The term ‘researcher’ is fairly self-explanatory—as you’d expect, researchers are responsible for doing the research to underpin government policy.
This research can take a wide variety of forms. A researcher may work on public surveys or focus groups, talking directly to people about their concerns. An example of this might be a researcher who is using a focus group to determine how people with disabilities feel about the resources and programs available to them. Alternately a researcher may be involved in number crunching, economic modelling and statistical analysis. Or they may conduct longitudinal social science research on the trends affecting New Zealand.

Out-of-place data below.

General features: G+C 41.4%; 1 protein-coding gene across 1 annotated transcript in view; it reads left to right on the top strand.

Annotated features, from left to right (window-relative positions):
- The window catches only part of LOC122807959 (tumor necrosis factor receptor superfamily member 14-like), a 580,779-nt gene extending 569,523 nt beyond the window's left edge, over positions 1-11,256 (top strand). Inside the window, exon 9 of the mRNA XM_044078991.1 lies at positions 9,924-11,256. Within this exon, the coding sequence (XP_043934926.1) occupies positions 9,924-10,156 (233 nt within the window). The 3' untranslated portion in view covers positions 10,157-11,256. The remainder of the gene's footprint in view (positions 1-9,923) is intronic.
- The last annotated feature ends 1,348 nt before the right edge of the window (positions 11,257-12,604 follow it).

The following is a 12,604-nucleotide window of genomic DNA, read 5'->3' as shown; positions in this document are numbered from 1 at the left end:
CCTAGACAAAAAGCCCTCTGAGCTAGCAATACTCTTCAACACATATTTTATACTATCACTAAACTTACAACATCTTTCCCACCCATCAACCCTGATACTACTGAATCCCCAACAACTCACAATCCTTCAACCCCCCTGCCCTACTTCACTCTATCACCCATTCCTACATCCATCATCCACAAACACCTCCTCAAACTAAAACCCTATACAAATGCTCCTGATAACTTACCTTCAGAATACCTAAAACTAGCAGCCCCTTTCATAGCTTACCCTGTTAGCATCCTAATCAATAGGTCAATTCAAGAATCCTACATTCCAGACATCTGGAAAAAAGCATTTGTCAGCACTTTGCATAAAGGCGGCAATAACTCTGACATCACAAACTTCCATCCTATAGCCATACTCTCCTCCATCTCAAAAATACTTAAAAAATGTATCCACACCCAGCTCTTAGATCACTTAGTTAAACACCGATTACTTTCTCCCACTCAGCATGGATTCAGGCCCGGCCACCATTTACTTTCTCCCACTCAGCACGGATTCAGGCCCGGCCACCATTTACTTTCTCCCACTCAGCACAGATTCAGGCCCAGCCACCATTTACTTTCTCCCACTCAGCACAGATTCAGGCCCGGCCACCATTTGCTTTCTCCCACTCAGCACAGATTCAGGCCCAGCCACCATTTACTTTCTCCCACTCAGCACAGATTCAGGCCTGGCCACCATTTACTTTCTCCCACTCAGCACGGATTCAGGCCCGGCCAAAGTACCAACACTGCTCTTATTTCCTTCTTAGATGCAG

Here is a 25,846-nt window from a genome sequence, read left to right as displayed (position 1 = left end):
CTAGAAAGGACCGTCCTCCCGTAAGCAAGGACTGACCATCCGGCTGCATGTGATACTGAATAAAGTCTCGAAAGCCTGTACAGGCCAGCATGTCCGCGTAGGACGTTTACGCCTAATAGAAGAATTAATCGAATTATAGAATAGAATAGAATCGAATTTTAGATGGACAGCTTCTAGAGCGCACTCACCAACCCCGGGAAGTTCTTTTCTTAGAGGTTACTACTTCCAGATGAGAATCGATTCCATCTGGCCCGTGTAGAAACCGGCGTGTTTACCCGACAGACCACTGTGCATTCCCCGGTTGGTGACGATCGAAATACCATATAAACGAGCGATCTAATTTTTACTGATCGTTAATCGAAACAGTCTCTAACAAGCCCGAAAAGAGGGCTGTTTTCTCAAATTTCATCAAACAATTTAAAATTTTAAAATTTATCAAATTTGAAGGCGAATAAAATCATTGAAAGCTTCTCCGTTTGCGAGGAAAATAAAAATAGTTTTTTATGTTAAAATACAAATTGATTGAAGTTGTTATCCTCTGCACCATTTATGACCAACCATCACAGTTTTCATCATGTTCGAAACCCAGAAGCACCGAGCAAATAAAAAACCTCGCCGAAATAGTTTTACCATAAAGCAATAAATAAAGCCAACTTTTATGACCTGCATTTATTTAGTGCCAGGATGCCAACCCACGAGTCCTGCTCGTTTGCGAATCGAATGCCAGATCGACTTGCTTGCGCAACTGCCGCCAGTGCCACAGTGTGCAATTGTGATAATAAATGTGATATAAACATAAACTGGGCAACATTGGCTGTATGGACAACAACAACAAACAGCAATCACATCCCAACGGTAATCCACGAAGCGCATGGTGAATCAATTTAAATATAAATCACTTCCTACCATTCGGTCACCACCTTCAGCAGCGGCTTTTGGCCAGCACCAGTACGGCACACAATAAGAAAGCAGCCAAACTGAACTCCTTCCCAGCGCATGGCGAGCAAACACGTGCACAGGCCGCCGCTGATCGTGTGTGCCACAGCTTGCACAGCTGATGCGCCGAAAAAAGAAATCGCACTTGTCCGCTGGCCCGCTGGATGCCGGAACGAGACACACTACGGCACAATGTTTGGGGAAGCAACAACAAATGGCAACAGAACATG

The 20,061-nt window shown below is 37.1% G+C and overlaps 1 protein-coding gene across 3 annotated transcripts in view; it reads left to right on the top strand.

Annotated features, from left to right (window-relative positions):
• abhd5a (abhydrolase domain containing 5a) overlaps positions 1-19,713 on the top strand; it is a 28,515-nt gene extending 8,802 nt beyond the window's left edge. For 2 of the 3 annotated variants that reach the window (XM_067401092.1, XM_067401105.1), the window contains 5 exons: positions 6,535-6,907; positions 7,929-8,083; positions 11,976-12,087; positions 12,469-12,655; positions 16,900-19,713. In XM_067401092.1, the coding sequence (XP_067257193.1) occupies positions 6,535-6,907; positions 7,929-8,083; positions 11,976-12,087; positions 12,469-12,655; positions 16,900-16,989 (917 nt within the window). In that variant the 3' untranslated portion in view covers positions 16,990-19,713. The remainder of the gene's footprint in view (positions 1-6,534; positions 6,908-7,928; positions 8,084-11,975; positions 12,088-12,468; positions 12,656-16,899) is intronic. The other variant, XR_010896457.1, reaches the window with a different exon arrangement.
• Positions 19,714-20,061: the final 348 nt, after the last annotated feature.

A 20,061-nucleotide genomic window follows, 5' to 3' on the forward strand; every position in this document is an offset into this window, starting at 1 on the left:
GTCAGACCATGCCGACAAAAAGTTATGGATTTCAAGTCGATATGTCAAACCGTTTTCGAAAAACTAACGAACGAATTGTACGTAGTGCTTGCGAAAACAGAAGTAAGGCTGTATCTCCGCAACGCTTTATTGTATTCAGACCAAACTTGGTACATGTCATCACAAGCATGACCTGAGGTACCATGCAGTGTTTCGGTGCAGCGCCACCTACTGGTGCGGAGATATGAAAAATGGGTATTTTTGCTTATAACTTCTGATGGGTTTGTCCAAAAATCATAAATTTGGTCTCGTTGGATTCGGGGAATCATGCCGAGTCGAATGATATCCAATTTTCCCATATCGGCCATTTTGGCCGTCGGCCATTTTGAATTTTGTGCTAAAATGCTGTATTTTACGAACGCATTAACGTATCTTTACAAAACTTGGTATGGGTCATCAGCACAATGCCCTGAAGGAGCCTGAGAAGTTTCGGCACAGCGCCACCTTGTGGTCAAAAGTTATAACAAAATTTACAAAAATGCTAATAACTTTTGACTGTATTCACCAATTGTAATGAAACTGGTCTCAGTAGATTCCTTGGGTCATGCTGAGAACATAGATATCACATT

Researchers may come from a variety of backgrounds, depending on the sort of research they are working on. Most will have a tertiary qualification in their field of expertise, or relevant experience. Currently, most government employers will expect that researchers can do both quantitative and qualitative research.
Evaluators do similar work to researchers—they look for evidence to understand the impact of government policy. They examine past policies to see if they have been successful or not. For example, an evaluator might look at the effectiveness of a new anti-smoking campaign and use surveys to determine whether or not the public was aware of the ad, and if it had an impact on their decision to give up or continue smoking.